As in the case of blackmail, bribery has received a uniformly bad press, and it is generally assumed that bribery should be outlawed. But is this necessarily true?
Let us examine a typical bribe contract. Suppose that Black wants to sell materials to the XYZ Company. In order to gain the sale, he pays a bribe to Green, the purchasing agent of the company. It is difficult to see what Black has done which libertarian law should consider as illegal. In fact, all he has done is to lower the price charged to the XYZ Company by paying a rebate to Green. From Black’s point of view, he would have been just as happy to charge a lower price directly, though presumably he did not do so because the XYZ executives would still not have purchased the materials from him. But the inner workings of the XYZ Company should scarcely be Black’s responsibility. As far as he is concerned, he simply lowered his price to the company, and thereby gained the contract.
The illicit action here is, instead, solely the behavior of Green, the taker of the bribe. For Green’s employment contract with his employers implicitly requires him to purchase materials to the best of his ability in the interests of his company. Instead, he violated his contract with the XYZ Company by not performing as their proper agent: for because of the bribe he either bought from a firm which he would not have dealt with otherwise, or he paid a higher price than he need have by the amount of his rebate. In either case, Green violated his contract and invaded the property rights of his employers.
In the case of bribes, therefore, there is nothing illegitimate about the briber, but there is much that is illegitimate about the bribee, the taker of the bribe. Legally, there should be a property right to pay a bribe, but not to take one. It is only the taker of a bribe who should be prosecuted. In contrast, left-liberals tend to hold the bribe-giver as somehow more reprehensible, as in some way “corrupting” the taker. In that way they deny the free will and the responsibility of each individual for his own actions.
Let us now use our theory to analyze the problem of payola, which repeatedly arises on radio programs that play popular records. In a typical payola scandal, a record company bribes a disc jockey to play Record A. Presumably, the disc jockey would either not have played the record at all or would have played Record A fewer times; therefore, Record A is being played at the expense of Records B, C, and D which would have been played more frequently if the disc jockey had evaluated the records purely on the basis of his own and/or the public’s taste.
Surely, in a moral sense, the public is being betrayed in its trust in the disc jockey’s sincerity. That trust turns out to have been a foolish one. But the public has no property rights in the radio program, and so they have no legal complaint in the matter. They received the program without cost. The other record companies, the producers of Records B, C, and D, were also injured since their products were not played as frequently, but they too, have no property rights in the program, and they have no right to tell the disc jockey what to play.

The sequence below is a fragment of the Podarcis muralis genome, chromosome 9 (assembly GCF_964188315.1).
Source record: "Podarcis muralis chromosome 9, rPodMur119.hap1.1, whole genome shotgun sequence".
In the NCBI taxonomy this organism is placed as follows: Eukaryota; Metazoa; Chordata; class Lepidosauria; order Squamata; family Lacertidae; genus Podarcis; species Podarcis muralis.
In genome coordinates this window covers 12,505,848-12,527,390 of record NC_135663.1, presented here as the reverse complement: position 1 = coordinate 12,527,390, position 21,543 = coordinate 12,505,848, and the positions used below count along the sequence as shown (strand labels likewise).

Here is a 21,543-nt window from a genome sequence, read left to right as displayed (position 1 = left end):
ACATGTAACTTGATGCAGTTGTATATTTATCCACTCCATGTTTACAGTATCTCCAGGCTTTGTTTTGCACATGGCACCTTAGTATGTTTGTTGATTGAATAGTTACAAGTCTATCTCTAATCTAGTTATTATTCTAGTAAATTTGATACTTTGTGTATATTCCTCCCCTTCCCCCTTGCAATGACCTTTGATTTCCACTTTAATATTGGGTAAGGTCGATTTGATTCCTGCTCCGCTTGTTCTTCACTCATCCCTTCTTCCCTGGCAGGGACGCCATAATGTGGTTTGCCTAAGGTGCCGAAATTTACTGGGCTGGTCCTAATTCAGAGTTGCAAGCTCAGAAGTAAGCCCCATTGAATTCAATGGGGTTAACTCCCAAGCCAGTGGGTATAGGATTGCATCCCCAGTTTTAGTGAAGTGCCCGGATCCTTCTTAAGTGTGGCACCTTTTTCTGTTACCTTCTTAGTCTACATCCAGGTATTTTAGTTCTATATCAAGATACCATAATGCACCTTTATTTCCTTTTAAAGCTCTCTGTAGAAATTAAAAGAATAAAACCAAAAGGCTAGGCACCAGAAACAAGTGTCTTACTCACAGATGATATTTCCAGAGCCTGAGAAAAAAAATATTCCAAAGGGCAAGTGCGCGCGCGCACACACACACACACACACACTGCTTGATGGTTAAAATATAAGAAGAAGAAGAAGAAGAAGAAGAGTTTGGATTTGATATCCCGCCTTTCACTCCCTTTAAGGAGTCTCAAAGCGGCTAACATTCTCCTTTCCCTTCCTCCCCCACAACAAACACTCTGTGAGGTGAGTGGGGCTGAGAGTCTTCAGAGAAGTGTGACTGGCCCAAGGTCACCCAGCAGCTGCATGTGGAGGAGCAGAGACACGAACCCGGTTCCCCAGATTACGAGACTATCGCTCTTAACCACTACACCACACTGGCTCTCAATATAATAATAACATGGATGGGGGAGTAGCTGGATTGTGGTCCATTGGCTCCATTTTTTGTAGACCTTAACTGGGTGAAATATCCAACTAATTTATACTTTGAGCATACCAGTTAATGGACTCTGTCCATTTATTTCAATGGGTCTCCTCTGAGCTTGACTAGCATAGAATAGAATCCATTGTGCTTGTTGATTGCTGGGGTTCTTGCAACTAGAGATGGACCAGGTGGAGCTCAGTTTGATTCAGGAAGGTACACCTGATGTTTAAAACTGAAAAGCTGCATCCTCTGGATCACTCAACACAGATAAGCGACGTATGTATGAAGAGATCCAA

Was anyone’s property rights aggressed against by the disc jockey’s taking of a bribe? Yes, for as in the case of the bribed purchasing agent, the disc jockey violated his contractual obligation to his employer — whether it be the station owner or the sponsor of the program — to play those records which in his view will most suit the public. Hence, the disc jockey violated the property of the station owner or sponsor. Once again, it is the disc jockey who accepts payola who has done something criminal and deserves to be prosecuted, but not the record company who paid the bribe.
Furthermore, if the record company had bribed the employer directly — whether the station owner or the sponsor — then there would have been no violation of anyone’s property right and therefore properly no question of illegality. Of course, the public could easily feel cheated if the truth came out, and would then be likely to change their listening custom to another station or sponsor.
What about the case of plugola, where one sponsor pays for the program, and another company pays the producer of the program to plug its own product? Again, the property right being violated is that of the sponsor, who pays for the time and is entitled therefore to have sole advertising rights on the program. The violator of his property is not the maverick company that pays the bribe, but the producer who violates his contract with the sponsor by accepting it.
This article is taken from chapter 17 of The Ethics of Liberty. Listen to this article in MP3, read by Jeff Riggenbach. The entire book is being prepared for podcast and download.